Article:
Body surface area was developed as a metric to use in the modulation of various pharmacological therapies, as well as a standard tool by which to index various physiologic measurements such as glomerular filtration rate and cardiac output. There exist many variations in formulae to calculate an individual’s body surface area, but one of the most widely used techniques to calculate this value is the Du Bois and Du Bois formula. The formula is as follows:
Body Surface Area= 0.007184 x (Height(m)^0.725) x (Weight(kg)^0.425)
A predominant area of concern in calculating body surface area is that many different equations are used in the calculation. As such, some of the equations may yield vastly different results from others. In the clinical context, this presents a significant challenge. For example, body surface area is used to calculate the dosing regimen for many medications to ensure the medication’s therapeutic window is maintained, and adverse effects avoided. Significant variances in body surface area calculations potentially result in over- or under-dosing of drugs and failure to obtain the targeted effects of the drug.
The body surface area metric holds a significant place in both pharmacology and physiologic data measurement. Body surface area is most commonly used to guide the dosing of chemotherapeutic drugs. Early chemotherapy research found that the effects of these cancer treatments were much more consistent among individuals when dosed according to body surface area as opposed to bodyweight alone.
Body surface area is also useful to assess the degree of severity in severe burn injury patients. It is crucial to accurately assess the percentage of total body surface area that a patient has sustained burns to stratify the severity best and guide the management of patients with burn injuries. Physiologic information can be calculated in part using body surface area.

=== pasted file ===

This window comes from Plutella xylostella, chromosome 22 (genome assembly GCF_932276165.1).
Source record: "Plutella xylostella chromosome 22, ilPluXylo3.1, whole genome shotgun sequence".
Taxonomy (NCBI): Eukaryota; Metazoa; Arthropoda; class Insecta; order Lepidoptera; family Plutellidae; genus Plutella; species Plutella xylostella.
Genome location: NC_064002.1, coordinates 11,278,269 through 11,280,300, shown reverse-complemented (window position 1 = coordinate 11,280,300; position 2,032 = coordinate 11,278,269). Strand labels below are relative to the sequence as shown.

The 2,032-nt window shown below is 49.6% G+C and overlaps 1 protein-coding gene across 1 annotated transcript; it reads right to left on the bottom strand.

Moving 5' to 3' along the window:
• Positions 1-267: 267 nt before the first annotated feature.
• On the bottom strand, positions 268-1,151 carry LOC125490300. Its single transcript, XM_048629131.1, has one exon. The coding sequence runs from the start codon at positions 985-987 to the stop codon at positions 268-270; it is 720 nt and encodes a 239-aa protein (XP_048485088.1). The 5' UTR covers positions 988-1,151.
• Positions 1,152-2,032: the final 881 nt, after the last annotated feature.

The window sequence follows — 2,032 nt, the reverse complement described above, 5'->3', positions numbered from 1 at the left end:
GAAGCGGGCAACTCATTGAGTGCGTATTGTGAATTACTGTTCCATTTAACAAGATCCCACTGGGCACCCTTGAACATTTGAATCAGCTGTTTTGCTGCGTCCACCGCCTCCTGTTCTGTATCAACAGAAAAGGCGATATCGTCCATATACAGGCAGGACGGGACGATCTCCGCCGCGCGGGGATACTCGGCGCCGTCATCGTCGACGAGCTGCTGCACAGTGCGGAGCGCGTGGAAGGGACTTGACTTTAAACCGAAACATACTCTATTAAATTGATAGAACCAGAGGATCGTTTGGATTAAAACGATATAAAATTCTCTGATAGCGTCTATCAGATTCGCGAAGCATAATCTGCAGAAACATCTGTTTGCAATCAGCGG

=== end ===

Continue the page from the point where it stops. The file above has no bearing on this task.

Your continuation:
Another essential use of body surface area is in the calculation of a patient's cardiac index, a measure of the physiologic status of cardiac function. The formula for the cardiac index is (liters/min)/(body surface area). Further, the use of clinical tools, such as nomograms, utilizes the patient's height and weight displayed graphically to calculate their body surface area as well.
Clinical teams managing patients in hospital units or clinics which administer and manage chemotherapy treatment regimens should possess a sound understanding of how to calculate body surface area. It should be a routinely observed metric for any patient under the care of a chemotherapy treatment plan. Furthermore, clinical providers, nursing staff, and allied healthcare workers who work in burn injury units should also develop an understanding of the calculation of body surface area, and it’s implications specifically in the management of burn injuries.
In summary, all staff caring for patients should have an understanding of how to calculate the body surface area. In patient populations in which it’s utility is particularly underscored, this skill is even more vital. Furthermore, physicians, medical students, and nurses need to develop an understanding of body surface area as it relates to chemotherapy, metering the severity of burn injuries, and in understanding physiologic parameters.
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